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Frosh can seek relief for nursing-home residents, court says

Judge Sally D. Adkins , Court of Special Appeals. art supplied.

Judge Sally D. Adkins , Court of Special Appeals. art supplied.

ANNAPOLIS – Maryland’s attorney general can seek a court order blocking the involuntary discharge of nursing-home residents so long as the state can identify one resident whose statutory protection against such eviction has allegedly been violated, the state’s top court unanimously ruled Tuesday.

The Court of Appeals’ 7-0 decision reversed a lower court ruling that Maryland law permits the attorney general to seek injunctive relief for a single, specified resident but not for a group of unnamed residents. The high court held that the General Assembly intended the law – the Patient’s Bill of Rights – to be read broadly to protect a vulnerable population.

The ruling permits Attorney General Brian E. Frosh to pursue relief against a nursing-facilities operator that has allegedly discharged residents illegally for failure to pay.

“The Legislature authorized the attorney general to seek injunctive relief to carry out its goals of preventing unlawful involuntary discharges or transfers that threaten residents’ health and safety,” Judge Sally D. Adkins wrote for the court. “Broad relief, including the ability to act on behalf of multiple residents and to enjoin company practices that violate the Patient’s Bill of Rights, is consistent with the Legislature’s intent, particularly if, as the state alleges here, a facility’s conduct affects hundreds of residents.”

Frosh praised the ruling Wednesday.

Attorney General Brian Frosh.

Attorney General Brian Frosh. (The Daily Record / Maximilian Franz)

“The courts’ decision reaffirms that the attorney general has a significant role in ensuring the safety, and promoting the basic rights of elderly, frail and vulnerable people residing in Maryland nursing homes,” Frosh said in a statement. “Patient dumping is not acceptable. This decision recognizes that the law gives us enforcement tools to stop it.”

Frosh alleges that Neiswanger Management Services LLC, which operates four Maryland nursing facilities, has discharged more than 1,000 residents for failure to pay or to arrange payment through a public or private insurer. Frosh’s complaint in Montgomery County Circuit Court alleges that Neiswanger “strives to discharge each resident of its nursing homes at the precise point in time when the resident can be replaced by someone else with a more favorable public health insurance profile.”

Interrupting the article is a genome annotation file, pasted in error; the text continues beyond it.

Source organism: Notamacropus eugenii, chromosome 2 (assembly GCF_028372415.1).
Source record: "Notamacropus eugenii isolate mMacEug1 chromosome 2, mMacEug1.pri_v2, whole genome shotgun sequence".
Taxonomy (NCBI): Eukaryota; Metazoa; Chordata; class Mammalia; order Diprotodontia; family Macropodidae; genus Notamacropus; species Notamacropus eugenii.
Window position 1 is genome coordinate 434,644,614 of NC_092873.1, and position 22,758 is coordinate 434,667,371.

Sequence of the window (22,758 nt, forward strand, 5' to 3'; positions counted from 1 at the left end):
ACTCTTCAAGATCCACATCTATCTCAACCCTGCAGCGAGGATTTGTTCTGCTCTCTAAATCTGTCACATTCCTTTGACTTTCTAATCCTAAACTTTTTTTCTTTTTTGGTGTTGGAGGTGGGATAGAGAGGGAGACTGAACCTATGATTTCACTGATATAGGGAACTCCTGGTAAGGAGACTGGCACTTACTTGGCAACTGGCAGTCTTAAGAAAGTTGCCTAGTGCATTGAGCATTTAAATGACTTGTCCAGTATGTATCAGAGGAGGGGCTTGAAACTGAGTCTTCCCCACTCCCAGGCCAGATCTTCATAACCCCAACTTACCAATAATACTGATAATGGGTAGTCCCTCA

The attorney general claims Neiswanger has discharged residents to homeless shelters or “sham assisted living facilities” whose operators who exploit the residents’ public benefits. Neiswanger denies the allegations.

In pursuit of these claims, Frosh has sought a court order barring Neiswanger from discharging residents who fail to pay, except in limited circumstances, or who are eligible for public insurance, unless they fail to cooperate in the payment-application process. The order would also bar Neiswanger from discharging residents to a homeless shelter or unlicensed assisted living facility.

Neiswanger, through counsel, fought Frosh’s request for the broad court order covering multiple residents, saying the patient’s rights provision of the state Health-General Article limits the attorney general’s authority to representation of individual residents. Specifically, Section 19.345.3(c) of the article provides legal claims to “a resident, resident’s agent, or resident’s attorney, or the attorney general on behalf of the resident,” not residents, argued Neiswanger, which operates the New Annapolis, NMS Silver Spring, NMS Springbrook and NMS Hyattsville nursing facilities.

The company’s argument won in the circuit court, which rejected Frosh’s request for the broad court order.

The attorney general then appealed directly to the Court of Appeals, which said the circuit court’s narrow reading of the law is “inconsistent with legislative goals and would impede enforcement of the Patient’s Bill of Rights.”

Section 19.345.3(c) enables the attorney general to “bring suit on behalf of multiple unnamed residents who have been subjected to, or await, imminent, unlawful involuntary discharges, provided that at least one individual’s statutory rights have been violated,” Adkins wrote.

Neiswanger’s attorney, Sara M. Lord, declined to comment on the decision. Lord is with Arnall Golden Gregory LLP in Washington, D.C.

The Court of Appeals rendered its decision in State of Maryland v. Neiswanger Management Services LLC, No. 28, September Term 2017.


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